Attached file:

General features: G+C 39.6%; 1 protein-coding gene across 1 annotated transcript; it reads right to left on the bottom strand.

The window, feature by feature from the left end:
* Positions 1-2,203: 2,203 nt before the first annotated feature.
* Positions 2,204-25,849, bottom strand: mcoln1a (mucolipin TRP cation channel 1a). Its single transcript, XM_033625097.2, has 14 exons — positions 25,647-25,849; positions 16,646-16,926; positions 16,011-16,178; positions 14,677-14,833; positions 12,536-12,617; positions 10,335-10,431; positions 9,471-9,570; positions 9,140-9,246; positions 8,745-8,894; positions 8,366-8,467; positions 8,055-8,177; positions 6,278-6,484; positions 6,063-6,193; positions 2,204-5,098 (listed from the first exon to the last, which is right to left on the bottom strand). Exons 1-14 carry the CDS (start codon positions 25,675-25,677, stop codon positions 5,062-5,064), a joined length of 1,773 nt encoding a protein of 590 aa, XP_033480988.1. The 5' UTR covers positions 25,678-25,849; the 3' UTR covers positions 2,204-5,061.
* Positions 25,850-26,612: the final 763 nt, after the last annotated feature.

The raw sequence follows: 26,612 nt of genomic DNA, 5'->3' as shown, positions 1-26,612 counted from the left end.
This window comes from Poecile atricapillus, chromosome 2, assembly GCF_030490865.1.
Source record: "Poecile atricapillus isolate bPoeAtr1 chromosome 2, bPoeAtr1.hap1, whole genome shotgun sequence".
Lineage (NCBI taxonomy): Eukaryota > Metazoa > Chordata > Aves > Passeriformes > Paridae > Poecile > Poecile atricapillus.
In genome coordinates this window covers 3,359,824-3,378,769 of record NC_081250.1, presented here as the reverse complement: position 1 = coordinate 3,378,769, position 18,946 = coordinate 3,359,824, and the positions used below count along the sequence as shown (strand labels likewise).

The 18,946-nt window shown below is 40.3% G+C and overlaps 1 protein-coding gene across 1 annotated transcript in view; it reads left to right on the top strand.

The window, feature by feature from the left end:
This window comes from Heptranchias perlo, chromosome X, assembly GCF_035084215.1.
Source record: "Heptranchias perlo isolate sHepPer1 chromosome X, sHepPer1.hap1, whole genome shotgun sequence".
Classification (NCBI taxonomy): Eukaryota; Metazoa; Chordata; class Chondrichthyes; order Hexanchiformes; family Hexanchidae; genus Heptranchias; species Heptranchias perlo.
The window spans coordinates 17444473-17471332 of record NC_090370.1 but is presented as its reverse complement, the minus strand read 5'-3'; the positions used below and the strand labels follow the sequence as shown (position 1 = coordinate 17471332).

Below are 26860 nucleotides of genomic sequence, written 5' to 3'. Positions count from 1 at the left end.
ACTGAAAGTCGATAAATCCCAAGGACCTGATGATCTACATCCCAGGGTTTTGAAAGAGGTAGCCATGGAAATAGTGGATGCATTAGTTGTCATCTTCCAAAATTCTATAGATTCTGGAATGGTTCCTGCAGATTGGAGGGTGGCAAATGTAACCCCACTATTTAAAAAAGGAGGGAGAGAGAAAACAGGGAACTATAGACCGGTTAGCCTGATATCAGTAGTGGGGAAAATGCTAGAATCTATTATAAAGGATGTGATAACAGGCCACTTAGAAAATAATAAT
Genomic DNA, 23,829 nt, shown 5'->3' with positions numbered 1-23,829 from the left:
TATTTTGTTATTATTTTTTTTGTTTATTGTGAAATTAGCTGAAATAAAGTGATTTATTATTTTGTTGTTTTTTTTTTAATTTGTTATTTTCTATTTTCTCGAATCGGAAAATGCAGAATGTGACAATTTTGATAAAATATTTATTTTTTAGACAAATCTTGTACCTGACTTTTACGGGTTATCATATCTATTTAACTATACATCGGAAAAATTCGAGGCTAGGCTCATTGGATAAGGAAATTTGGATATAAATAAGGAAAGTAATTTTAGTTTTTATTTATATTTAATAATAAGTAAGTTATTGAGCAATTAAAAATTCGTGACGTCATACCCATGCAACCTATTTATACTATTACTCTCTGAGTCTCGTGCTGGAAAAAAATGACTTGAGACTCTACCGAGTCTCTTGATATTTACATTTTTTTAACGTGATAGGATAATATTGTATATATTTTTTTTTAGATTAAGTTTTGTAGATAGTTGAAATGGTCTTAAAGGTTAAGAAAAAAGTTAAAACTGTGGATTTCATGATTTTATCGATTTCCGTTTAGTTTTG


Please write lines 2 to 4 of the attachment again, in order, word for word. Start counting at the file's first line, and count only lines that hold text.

The window, feature by feature from the left end:
* Positions 1-2,203: 2,203 nt before the first annotated feature.
* Positions 2,204-25,849, bottom strand: mcoln1a (mucolipin TRP cation channel 1a). Its single transcript, XM_033625097.2, has 14 exons — positions 25,647-25,849; positions 16,646-16,926; positions 16,011-16,178; positions 14,677-14,833; positions 12,536-12,617; positions 10,335-10,431; positions 9,471-9,570; positions 9,140-9,246; positions 8,745-8,894; positions 8,366-8,467; positions 8,055-8,177; positions 6,278-6,484; positions 6,063-6,193; positions 2,204-5,098 (listed from the first exon to the last, which is right to left on the bottom strand). Exons 1-14 carry the CDS (start codon positions 25,675-25,677, stop codon positions 5,062-5,064), a joined length of 1,773 nt encoding a protein of 590 aa, XP_033480988.1. The 5' UTR covers positions 25,678-25,849; the 3' UTR covers positions 2,204-5,061.